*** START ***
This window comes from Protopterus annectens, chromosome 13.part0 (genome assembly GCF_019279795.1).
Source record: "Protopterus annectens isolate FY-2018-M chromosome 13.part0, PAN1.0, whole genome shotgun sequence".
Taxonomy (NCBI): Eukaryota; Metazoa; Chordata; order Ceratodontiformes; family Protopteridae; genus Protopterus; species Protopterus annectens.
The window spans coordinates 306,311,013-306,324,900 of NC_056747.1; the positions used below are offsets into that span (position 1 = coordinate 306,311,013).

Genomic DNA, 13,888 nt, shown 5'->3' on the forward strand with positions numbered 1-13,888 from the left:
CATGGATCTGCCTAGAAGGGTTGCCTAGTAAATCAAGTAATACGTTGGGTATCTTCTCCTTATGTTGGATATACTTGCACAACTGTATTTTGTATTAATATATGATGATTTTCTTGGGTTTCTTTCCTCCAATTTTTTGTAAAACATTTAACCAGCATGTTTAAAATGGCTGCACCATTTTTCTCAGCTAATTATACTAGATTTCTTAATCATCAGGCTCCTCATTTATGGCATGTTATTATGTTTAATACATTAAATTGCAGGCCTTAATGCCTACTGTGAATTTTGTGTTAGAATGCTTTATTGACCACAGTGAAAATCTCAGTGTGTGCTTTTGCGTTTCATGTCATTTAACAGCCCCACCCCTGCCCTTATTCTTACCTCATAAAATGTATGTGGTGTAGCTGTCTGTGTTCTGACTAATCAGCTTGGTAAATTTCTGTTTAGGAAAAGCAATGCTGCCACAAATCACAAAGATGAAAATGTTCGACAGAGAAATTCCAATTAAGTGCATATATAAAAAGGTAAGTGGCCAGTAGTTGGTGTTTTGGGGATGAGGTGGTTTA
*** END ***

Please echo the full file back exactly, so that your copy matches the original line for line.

This window comes from Protopterus annectens, chromosome 13.part0 (genome assembly GCF_019279795.1).
Source record: "Protopterus annectens isolate FY-2018-M chromosome 13.part0, PAN1.0, whole genome shotgun sequence".
Taxonomy (NCBI): Eukaryota; Metazoa; Chordata; order Ceratodontiformes; family Protopteridae; genus Protopterus; species Protopterus annectens.
The window spans coordinates 306,311,013-306,324,900 of NC_056747.1; the positions used below are offsets into that span (position 1 = coordinate 306,311,013).

Genomic DNA, 13,888 nt, shown 5'->3' on the forward strand with positions numbered 1-13,888 from the left:
CATGGATCTGCCTAGAAGGGTTGCCTAGTAAATCAAGTAATACGTTGGGTATCTTCTCCTTATGTTGGATATACTTGCACAACTGTATTTTGTATTAATATATGATGATTTTCTTGGGTTTCTTTCCTCCAATTTTTTGTAAAACATTTAACCAGCATGTTTAAAATGGCTGCACCATTTTTCTCAGCTAATTATACTAGATTTCTTAATCATCAGGCTCCTCATTTATGGCATGTTATTATGTTTAATACATTAAATTGCAGGCCTTAATGCCTACTGTGAATTTTGTGTTAGAATGCTTTATTGACCACAGTGAAAATCTCAGTGTGTGCTTTTGCGTTTCATGTCATTTAACAGCCCCACCCCTGCCCTTATTCTTACCTCATAAAATGTATGTGGTGTAGCTGTCTGTGTTCTGACTAATCAGCTTGGTAAATTTCTGTTTAGGAAAAGCAATGCTGCCACAAATCACAAAGATGAAAATGTTCGACAGAGAAATTCCAATTAAGTGCATATATAAAAAGGTAAGTGGCCAGTAGTTGGTGTTTTGGGGATGAGGTGGTTTA